BLOWDRYING 101 – Part One

 

Further to my ‘How to make the best of your hair’ posts, I wanted to go into more detail, explaining how to do a salon-quality va-va-voom blowdry.

Often, it could just be one or two things that you might not do at the moment that will make a world of difference!

Starting at the basics:

TOOLS

Elbie van Eeden

1. Hairdryer:  A good quality hairdryer is going to make a LOT of difference.  I use hairstylist favourite, Parlux 3500 Compact.  Although it’s one of their lighter models, it’s still pretty heavy to do a  blowdry if you’ve got loads of hair.  You could also look at Diva hairdryers, or trusty Babyliss.

2. Nozzle:  That little pointed attachment you got with your hairdryer? Hope you kept it! This is almost as important as your hairdryer itself.  Frizzy hair will greatly benefit from using one.  If you don’t use a nozzle, the dryer will blow your hair all over the place, and open the cuticle (the outer surface of your hair) making the hair appear even more frizzy.  A nozzle will help you direct the airflow along the length of the hair from roots to ends to smooth the cuticle, create more shine and give hold to the hairstyle.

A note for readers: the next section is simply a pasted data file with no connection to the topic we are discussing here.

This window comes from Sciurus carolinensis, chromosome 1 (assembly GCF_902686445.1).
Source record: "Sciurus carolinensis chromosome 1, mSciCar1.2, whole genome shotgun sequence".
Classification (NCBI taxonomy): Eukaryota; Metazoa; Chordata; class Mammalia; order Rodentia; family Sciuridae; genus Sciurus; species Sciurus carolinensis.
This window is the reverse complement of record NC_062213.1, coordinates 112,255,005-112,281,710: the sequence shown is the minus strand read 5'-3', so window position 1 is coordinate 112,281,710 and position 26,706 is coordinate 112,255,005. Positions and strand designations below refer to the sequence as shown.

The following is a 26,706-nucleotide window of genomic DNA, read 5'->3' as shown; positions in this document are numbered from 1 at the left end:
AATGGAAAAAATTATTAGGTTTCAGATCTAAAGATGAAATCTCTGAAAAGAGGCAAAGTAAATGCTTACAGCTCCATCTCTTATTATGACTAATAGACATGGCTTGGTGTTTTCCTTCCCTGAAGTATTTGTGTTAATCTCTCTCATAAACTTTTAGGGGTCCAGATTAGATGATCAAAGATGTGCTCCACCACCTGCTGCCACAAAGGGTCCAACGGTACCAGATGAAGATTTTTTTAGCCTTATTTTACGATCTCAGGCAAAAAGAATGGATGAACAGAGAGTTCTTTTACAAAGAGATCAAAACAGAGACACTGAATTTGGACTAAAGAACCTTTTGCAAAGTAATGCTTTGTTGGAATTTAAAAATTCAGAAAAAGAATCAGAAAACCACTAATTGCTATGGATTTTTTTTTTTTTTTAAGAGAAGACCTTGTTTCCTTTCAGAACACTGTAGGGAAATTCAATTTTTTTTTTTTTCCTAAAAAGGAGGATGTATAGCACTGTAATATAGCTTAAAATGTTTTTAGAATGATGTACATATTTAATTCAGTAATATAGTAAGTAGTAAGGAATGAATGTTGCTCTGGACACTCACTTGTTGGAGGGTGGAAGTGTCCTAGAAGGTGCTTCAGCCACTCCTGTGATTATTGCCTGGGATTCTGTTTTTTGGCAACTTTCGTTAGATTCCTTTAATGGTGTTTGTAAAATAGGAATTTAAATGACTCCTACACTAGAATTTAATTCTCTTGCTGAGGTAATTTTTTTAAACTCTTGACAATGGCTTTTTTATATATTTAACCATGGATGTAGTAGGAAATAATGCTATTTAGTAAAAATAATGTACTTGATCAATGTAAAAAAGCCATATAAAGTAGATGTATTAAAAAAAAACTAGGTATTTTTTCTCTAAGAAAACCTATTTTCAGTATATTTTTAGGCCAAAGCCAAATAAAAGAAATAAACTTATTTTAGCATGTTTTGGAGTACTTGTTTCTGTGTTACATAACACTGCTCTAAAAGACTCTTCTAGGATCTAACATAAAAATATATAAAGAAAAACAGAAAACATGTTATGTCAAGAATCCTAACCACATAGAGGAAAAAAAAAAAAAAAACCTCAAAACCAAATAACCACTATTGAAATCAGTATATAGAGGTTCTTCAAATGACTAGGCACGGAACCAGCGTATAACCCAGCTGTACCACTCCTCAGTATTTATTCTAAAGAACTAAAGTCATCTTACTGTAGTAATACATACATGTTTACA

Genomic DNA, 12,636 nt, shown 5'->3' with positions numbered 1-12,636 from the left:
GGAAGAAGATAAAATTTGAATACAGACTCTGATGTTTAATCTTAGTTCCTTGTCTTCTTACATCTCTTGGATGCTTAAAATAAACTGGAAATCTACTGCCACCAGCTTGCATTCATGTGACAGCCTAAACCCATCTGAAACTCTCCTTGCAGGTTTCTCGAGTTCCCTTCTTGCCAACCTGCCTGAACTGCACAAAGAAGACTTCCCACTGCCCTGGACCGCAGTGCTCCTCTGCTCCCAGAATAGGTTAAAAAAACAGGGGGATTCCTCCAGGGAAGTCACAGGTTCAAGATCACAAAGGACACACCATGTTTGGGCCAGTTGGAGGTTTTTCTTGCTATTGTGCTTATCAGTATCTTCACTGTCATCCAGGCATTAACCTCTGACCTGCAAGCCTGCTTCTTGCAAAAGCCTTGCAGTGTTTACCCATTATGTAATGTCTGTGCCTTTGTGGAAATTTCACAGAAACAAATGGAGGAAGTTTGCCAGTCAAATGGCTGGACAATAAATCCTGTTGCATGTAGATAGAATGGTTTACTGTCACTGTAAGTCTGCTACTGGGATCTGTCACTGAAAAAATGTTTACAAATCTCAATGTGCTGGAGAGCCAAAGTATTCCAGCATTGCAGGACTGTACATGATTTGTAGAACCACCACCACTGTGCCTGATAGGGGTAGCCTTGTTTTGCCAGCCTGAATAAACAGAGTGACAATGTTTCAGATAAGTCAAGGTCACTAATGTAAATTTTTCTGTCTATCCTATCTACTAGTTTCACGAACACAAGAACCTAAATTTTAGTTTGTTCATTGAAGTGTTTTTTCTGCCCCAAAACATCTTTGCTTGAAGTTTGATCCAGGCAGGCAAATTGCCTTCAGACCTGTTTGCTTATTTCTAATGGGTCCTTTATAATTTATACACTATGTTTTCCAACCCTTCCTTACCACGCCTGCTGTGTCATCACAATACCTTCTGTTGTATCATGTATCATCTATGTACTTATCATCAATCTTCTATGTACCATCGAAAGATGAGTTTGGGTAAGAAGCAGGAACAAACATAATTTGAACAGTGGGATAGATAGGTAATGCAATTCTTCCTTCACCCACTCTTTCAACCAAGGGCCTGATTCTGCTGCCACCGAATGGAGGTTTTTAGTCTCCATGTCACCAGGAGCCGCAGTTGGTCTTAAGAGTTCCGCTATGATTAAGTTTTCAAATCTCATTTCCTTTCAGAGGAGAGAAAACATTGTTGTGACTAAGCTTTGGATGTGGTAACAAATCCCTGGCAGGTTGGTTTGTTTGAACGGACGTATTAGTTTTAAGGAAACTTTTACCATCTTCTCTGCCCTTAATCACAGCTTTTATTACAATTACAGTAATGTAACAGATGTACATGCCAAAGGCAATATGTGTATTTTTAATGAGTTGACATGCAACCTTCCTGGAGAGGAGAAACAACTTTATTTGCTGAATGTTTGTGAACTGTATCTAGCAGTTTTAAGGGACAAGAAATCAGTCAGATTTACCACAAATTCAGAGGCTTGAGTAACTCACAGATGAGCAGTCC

3. Hair sectioning clips:  You could get these from most beauty supply stores. Crocodile clips work well if you have a lot of hair.  As soon as you start sectioning your hair in smaller  pieces to blowdry, you’ll have much more control.  You will also end up saving time in the long run.

3.  Brushes:

  • Tangle Teezer:  Believe the hype.  This will brush through your hair painlessly, getting rid of knots and cause less breakage in the long run.  Use on wet or dry hair.
  • Basic Round Brush: This versatile brush works best to manipulate hair, to create volume and movement/loose curls.  Choose one with a heat-retaining barrel to help with keeping the desired shape.  I use these ones from Denman.  I like having a little bit of weight in my handle, I feel that it gives me more control when blowdrying.  Vary the size of the brush head depending on how much hair you are working with and how loose or tight you want the volume/curl.
  • Boar Bristle Brush: Whether you’re using it to create a sleek ponytail, or to blowdry, the densely packed bristles of a boar brush are great for smoothing hair.  This brush is great for blowdrying hair straight, as it smooths and straightens at the same time.